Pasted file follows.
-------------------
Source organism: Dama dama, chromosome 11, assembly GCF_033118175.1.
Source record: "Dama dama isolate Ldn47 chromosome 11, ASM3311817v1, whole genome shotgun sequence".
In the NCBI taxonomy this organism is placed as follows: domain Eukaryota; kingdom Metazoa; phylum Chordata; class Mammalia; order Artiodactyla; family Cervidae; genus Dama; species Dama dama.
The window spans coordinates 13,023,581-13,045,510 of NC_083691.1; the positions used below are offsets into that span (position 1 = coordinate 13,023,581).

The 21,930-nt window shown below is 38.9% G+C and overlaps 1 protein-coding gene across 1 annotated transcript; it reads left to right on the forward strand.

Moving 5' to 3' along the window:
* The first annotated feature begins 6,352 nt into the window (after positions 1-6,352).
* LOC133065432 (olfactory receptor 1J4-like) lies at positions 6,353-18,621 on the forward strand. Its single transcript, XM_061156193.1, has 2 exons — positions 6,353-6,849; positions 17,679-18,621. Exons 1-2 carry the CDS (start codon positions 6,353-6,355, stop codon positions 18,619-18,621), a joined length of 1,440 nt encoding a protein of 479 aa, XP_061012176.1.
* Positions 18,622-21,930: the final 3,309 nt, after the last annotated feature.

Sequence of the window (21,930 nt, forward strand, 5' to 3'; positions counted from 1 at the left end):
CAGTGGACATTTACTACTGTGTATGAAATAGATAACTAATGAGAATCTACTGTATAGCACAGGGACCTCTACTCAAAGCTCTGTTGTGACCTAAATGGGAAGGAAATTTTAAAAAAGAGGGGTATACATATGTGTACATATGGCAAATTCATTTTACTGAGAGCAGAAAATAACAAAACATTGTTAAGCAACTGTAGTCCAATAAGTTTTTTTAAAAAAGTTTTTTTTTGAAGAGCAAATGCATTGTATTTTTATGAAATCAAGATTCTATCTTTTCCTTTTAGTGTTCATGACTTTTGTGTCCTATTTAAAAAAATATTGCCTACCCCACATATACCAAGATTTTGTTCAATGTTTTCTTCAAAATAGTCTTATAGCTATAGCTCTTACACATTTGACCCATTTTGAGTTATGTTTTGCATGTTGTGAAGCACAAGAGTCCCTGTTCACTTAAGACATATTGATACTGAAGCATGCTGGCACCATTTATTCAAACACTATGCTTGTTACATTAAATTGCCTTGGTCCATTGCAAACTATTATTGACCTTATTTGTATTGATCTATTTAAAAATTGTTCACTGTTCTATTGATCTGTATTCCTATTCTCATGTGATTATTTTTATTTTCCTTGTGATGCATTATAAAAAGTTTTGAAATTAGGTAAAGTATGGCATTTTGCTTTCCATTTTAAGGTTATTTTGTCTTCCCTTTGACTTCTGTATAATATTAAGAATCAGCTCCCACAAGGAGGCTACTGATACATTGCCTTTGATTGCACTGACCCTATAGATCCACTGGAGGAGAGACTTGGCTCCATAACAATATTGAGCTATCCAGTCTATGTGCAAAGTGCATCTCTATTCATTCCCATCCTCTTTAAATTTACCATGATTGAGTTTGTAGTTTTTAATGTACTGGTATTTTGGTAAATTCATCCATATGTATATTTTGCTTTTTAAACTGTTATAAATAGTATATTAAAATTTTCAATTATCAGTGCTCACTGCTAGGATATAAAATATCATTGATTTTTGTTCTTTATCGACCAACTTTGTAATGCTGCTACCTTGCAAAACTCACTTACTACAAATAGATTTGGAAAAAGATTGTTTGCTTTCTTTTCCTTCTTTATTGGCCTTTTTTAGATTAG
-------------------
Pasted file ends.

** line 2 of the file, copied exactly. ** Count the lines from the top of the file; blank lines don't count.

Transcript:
Source record: "Dama dama isolate Ldn47 chromosome 11, ASM3311817v1, whole genome shotgun sequence".